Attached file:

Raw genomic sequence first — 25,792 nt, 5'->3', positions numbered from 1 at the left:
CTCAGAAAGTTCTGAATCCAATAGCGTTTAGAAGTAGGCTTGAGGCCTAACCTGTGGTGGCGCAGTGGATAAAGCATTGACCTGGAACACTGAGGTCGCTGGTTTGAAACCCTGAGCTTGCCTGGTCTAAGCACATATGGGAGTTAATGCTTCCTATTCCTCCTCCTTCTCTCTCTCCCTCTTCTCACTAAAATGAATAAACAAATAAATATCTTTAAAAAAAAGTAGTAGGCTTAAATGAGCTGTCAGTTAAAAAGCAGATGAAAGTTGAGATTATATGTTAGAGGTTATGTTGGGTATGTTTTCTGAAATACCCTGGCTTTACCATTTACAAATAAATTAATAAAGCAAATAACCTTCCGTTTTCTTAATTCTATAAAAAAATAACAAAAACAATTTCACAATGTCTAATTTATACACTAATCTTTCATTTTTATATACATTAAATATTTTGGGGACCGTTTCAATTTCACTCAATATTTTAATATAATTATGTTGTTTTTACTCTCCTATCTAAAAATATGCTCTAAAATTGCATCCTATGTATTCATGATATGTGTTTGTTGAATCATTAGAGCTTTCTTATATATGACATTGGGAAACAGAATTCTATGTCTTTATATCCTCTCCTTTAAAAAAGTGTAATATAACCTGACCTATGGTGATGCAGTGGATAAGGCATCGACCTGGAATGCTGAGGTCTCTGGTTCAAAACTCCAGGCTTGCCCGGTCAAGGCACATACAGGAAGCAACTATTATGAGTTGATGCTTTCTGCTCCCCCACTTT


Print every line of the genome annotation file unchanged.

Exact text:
Raw genomic sequence first — 25,792 nt, 5'->3', positions numbered from 1 at the left:
CTCAGAAAGTTCTGAATCCAATAGCGTTTAGAAGTAGGCTTGAGGCCTAACCTGTGGTGGCGCAGTGGATAAAGCATTGACCTGGAACACTGAGGTCGCTGGTTTGAAACCCTGAGCTTGCCTGGTCTAAGCACATATGGGAGTTAATGCTTCCTATTCCTCCTCCTTCTCTCTCTCCCTCTTCTCACTAAAATGAATAAACAAATAAATATCTTTAAAAAAAAGTAGTAGGCTTAAATGAGCTGTCAGTTAAAAAGCAGATGAAAGTTGAGATTATATGTTAGAGGTTATGTTGGGTATGTTTTCTGAAATACCCTGGCTTTACCATTTACAAATAAATTAATAAAGCAAATAACCTTCCGTTTTCTTAATTCTATAAAAAAATAACAAAAACAATTTCACAATGTCTAATTTATACACTAATCTTTCATTTTTATATACATTAAATATTTTGGGGACCGTTTCAATTTCACTCAATATTTTAATATAATTATGTTGTTTTTACTCTCCTATCTAAAAATATGCTCTAAAATTGCATCCTATGTATTCATGATATGTGTTTGTTGAATCATTAGAGCTTTCTTATATATGACATTGGGAAACAGAATTCTATGTCTTTATATCCTCTCCTTTAAAAAAGTGTAATATAACCTGACCTATGGTGATGCAGTGGATAAGGCATCGACCTGGAATGCTGAGGTCTCTGGTTCAAAACTCCAGGCTTGCCCGGTCAAGGCACATACAGGAAGCAACTATTATGAGTTGATGCTTTCTGCTCCCCCACTTT